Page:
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College Sports

Navy football travels to Colorado looking for its first win at Air Force since 2012

Navy's Vincent Terrell Jr. gets tripped up by an East Carolina defender during Saturday's game.

Oct. 6, 2012: The date of the last Navy victory over Air Force in Colorado Springs.

If the Midshipmen hope to reclaim the coveted Commander-in-Chief’s Trophy, they will need to snap a four-game losing streak at Falcon Stadium on Saturday.

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There may be one good omen for Navy, that 2012 contest, which saw freshman quarterback Keenan Reynolds come off the bench to lead a 28-21 overtime victory, was a 9:30 a.m. kickoff.

This year’s matchup will get underway at 10 a.m. Mountain time, noon on the East Coast.

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Navy's Daba Fofana tries to break through the East Carolina defensive line during a run in Saturday's game.

Senior defensive captain John Marshall is not concerned with the early start time, which will require the Navy traveling party to depart the team hotel in Denver before 7 a.m.

“I prefer earlier games. I’m always up early here,” Marshall said. “I loved playing early when I was a kid. Going at 10 a.m. is perfectly fine for me and I think all the guys feel the same.”

Air Force (3-1), which has won two straight in the series, is an early 15-point favorite. Quarterback Haaziq Daniels directs a powerful offense averaging 37.8 points and leads the nation in rushing with 465 yards per game.

Navy counters with the fifth-ranked rushing defense in the Football Bowl Subdivision, allowing only 69 yards per game on the ground.

“They’ve got a really good run game. They’re a service academy team so they’re going to be a hard-nosed, run-first type of offense,” Marshall told the media Monday. “That’s the number one goal going in — to stop the run game.”

Coming into the campaign, Air Force was projected to be favored in every game on the schedule. That has been the case so far and the Falcons have faltered just once, falling 17-14 to Wyoming in a game in which they were missing five starters due to injuries and had almost 50 others that played despite being impacted by an illness that swept through the team.

Air Force has dominated on both sides of the ball in its three wins — beating Northern Iowa (48-17), Colorado (41-10) and Nevada (48-20). The Falcons have suffered just four losing seasons under head coach Troy Calhoun, who replaced the legendary Fisher DeBerry in 2007.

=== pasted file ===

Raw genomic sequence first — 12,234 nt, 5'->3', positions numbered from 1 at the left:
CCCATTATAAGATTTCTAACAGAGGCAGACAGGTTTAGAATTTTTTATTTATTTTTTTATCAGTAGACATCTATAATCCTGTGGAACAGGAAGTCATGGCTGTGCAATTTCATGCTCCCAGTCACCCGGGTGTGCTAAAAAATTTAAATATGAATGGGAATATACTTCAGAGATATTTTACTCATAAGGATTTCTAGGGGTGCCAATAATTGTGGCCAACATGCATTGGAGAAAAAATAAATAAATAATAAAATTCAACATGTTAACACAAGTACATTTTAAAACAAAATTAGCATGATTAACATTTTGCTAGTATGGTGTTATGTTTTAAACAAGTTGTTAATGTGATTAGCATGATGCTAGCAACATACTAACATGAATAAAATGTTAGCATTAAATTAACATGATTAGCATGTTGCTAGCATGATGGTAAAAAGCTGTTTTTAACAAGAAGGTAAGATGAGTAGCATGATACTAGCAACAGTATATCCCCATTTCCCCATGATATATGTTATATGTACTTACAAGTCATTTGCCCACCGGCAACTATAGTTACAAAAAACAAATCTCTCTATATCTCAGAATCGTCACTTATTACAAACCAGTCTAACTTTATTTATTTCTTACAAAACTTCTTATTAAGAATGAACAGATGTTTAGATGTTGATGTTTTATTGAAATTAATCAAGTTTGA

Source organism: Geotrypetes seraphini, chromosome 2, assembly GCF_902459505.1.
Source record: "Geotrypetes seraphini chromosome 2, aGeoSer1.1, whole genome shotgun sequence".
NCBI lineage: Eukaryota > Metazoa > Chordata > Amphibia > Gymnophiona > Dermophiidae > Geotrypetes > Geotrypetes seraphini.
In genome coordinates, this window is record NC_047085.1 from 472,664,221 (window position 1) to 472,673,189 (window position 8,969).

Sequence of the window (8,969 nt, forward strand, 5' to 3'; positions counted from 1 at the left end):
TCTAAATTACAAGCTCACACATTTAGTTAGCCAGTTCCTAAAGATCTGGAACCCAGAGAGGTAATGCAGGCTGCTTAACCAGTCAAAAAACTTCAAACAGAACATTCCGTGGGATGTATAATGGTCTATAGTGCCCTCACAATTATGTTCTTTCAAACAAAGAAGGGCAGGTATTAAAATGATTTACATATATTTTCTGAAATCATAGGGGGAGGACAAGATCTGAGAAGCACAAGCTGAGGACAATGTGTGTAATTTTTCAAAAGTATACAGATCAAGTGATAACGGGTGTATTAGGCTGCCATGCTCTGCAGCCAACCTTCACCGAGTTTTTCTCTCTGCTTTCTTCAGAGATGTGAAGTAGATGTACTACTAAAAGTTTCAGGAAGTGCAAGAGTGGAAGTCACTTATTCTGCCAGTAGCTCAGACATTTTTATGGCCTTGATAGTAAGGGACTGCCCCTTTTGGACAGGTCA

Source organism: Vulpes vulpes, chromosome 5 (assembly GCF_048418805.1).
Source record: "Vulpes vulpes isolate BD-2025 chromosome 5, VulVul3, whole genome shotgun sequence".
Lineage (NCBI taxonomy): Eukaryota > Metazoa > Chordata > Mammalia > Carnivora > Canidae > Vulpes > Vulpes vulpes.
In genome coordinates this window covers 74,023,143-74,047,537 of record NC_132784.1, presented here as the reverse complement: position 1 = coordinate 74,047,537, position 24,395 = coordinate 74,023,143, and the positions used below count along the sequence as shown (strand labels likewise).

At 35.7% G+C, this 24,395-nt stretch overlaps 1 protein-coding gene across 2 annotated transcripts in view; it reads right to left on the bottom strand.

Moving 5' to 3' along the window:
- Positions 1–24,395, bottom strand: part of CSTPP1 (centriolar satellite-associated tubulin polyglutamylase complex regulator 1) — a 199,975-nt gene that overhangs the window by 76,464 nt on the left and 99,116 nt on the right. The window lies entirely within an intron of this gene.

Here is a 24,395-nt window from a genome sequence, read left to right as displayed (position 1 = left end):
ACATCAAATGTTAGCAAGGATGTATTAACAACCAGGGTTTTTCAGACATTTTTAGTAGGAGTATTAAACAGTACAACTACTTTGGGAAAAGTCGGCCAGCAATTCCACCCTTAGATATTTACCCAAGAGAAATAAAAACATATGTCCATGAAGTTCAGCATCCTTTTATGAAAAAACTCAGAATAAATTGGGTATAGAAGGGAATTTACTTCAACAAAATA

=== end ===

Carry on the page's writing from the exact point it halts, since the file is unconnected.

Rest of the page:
“Air Force is Air Force — always a good team. It’s not a surprise. They’ve got a veteran staff that knows what it’s doing,” Navy head coach Ken Niumatalolo said.

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Mike Thiessen has been on staff for 16 seasons, the last nine as offensive coordinator. Brian Knorr recently returned for his third stint as an Air Force assistant and has taken over as defensive coordinator.

“Troy and Mike do a good job with the offense; they’ve been together a long time so schematically they know who they are and what they want to get done,” Niumatalolo said. “Seeing Coach Knorr take over the defense, they haven’t missed a beat since last season.”

Air Force and Navy have traditionally met in early October, but last year’s contest was played on Sept. 11 to commemorate the 20th anniversary of the 2001 terrorist attacks on the United States.

Navy laid an egg offensively, picking up just six first downs and managing a mere 68 total yards in a 23-3 loss. The defense did all it could to keep the Midshipmen in the game, limiting the Falcons to seven points for the better part of three quarters.

Things have not been nearly as close the last two times Navy traveled to Colorado Springs with Air Force winning 35-7 in 2018 and 40-7 in 2020.

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“Obviously, that’s in the back of our minds. We know Air Force has gotten us the last few times,” Marshall said. “No matter what the spread of the game is, we’re still disappointed losing to Air Force. We use it as motivation, but we’re not going to dwell on it.”

Air Force famously has a plaque posted in the visiting locker room stating the elevation is 6,035 feet. There are signs plastered all over the walls kindly cautioning visiting players of the potentially life-threatening effects of physical exertion in high-altitude locations.

“We’re just giving them a heads-up,” Calhoun once said. “I think the players from schools located at sea level really need to be warned about the dangers of hypoxia.”

Niumatalolo has gone against Air Force every year he’s been involved with college football — as a player at Hawaii, as an assistant at Navy and UNLV and now for 15 seasons as head coach. He has tried all sorts of tactics to prepare the players for the altitude with the most common being that the team travels to Colorado on Thursday to have a couple days to get acclimated.

Beating Air Force is crucial for Navy to have any hopes of winning the Commander-in-Chief’s Trophy; the Midshipmen last won it in 2019. Air Force last won the trophy in 2016.

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“This game is everything. You can’t get the Commander-in-Chief’s Trophy if you don’t beat Air Force,” Niumatalolo said. “Everyone in our program understands the significance of the Air Force game.”


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